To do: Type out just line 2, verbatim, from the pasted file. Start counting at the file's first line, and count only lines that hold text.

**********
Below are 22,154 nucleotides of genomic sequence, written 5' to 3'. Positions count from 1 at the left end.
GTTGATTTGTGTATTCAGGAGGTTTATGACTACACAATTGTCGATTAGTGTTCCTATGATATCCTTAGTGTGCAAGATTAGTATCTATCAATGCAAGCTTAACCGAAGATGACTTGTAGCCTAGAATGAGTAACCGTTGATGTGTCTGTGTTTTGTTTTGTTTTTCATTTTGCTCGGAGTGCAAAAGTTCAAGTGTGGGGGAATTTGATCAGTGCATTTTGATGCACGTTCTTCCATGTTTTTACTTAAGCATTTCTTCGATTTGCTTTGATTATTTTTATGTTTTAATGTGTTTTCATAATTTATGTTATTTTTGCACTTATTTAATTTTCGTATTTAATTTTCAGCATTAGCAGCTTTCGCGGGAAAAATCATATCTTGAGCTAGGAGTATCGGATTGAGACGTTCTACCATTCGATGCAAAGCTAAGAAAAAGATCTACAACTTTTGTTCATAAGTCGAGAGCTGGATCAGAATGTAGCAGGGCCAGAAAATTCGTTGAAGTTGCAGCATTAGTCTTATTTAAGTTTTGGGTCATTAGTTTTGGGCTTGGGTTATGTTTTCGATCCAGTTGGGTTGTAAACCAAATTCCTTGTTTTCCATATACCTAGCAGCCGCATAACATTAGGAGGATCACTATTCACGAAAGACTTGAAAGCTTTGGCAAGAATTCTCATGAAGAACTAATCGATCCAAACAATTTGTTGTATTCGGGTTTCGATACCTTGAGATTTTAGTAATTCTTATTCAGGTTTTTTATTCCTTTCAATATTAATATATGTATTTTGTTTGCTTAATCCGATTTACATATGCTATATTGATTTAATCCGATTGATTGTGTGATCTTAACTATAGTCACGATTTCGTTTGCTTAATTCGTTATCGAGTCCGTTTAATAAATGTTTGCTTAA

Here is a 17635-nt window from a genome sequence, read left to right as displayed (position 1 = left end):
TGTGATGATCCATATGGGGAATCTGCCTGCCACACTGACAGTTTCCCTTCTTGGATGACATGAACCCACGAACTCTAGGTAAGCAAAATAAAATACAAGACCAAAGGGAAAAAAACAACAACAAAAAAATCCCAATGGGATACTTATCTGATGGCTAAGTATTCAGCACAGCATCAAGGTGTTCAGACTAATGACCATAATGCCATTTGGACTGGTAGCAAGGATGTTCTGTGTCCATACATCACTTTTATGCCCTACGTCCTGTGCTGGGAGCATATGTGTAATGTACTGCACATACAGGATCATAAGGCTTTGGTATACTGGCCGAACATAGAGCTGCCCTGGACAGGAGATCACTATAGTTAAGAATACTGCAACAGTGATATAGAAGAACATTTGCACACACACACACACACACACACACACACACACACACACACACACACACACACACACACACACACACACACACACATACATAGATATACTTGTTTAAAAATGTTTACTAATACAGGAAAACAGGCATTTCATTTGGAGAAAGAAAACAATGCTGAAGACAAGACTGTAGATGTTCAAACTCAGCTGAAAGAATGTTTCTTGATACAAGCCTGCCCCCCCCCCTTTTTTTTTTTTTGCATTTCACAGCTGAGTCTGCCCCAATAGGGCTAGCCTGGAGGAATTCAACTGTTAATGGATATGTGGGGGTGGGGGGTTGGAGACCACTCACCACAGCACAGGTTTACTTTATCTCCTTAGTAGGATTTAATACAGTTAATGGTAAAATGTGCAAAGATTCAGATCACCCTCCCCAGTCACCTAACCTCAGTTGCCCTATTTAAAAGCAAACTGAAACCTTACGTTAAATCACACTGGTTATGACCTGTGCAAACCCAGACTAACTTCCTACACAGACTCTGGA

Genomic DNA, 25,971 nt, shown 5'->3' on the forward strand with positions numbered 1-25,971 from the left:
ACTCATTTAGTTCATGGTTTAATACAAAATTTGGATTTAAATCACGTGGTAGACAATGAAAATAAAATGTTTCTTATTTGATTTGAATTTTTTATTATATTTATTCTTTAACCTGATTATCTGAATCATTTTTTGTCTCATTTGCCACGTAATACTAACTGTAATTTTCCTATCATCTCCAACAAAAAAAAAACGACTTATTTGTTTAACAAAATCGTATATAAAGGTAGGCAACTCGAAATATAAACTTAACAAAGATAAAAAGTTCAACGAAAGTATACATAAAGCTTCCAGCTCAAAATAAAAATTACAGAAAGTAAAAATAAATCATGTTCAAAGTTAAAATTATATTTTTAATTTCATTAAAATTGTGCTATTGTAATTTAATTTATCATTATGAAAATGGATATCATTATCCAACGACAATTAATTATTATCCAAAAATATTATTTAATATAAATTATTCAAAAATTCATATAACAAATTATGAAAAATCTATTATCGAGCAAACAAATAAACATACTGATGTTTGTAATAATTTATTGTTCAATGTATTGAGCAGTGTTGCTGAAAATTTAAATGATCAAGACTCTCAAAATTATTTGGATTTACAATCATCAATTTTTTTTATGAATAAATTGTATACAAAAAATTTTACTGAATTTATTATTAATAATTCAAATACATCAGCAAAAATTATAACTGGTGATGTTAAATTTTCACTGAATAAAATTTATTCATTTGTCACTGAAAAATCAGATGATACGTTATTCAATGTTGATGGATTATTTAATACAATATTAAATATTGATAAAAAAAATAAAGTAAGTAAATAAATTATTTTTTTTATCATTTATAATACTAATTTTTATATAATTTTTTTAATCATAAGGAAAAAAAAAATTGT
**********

GTTGATTTGTGTATTCAGGAGGTTTATGACTACACAATTGTCGATTAGTGTTCCTATGATATCCTTAGTGTGCAAGATTAGTATCTATCAATGCAAGCTTAACCGAAGATGACTTGTAGCCTAGAATGAGTAACCGTTGATGTGTCTGTGTTTTGTTTTGTTTTTCATTTTGCTCGGAGTGCAAAAGTTCAAGTGTGGGGGAATTTGATCAGTGCATTTTGATGCACGTTCTTCCATGTTTTTACTTAAGCATTTCTTCGATTTGCTTTGATTATTTTTATGTTTTAATGTGTTTTCATAATTTATGTTATTTTTGCACTTATTTAATTTTCGTATTTAATTTTCAGCATTAGCAGCTTTCGCGGGAAAAATCATATCTTGAGCTAGGAGTATCGGATTGAGACGTTCTACCATTCGATGCAAAGCTAAGAAAAAGATCTACAACTTTTGTTCATAAGTCGAGAGCTGGATCAGAATGTAGCAGGGCCAGAAAATTCGTTGAAGTTGCAGCATTAGTCTTATTTAAGTTTTGGGTCATTAGTTTTGGGCTTGGGTTATGTTTTCGATCCAGTTGGGTTGTAAACCAAATTCCTTGTTTTCCATATACCTAGCAGCCGCATAACATTAGGAGGATCACTATTCACGAAAGACTTGAAAGCTTTGGCAAGAATTCTCATGAAGAACTAATCGATCCAAACAATTTGTTGTATTCGGGTTTCGATACCTTGAGATTTTAGTAATTCTTATTCAGGTTTTTTATTCCTTTCAATATTAATATATGTATTTTGTTTGCTTAATCCGATTTACATATGCTATATTGATTTAATCCGATTGATTGTGTGATCTTAACTATAGTCACGATTTCGTTTGCTTAATTCGTTATCGAGTCCGTTTAATAAATGTTTGCTTAA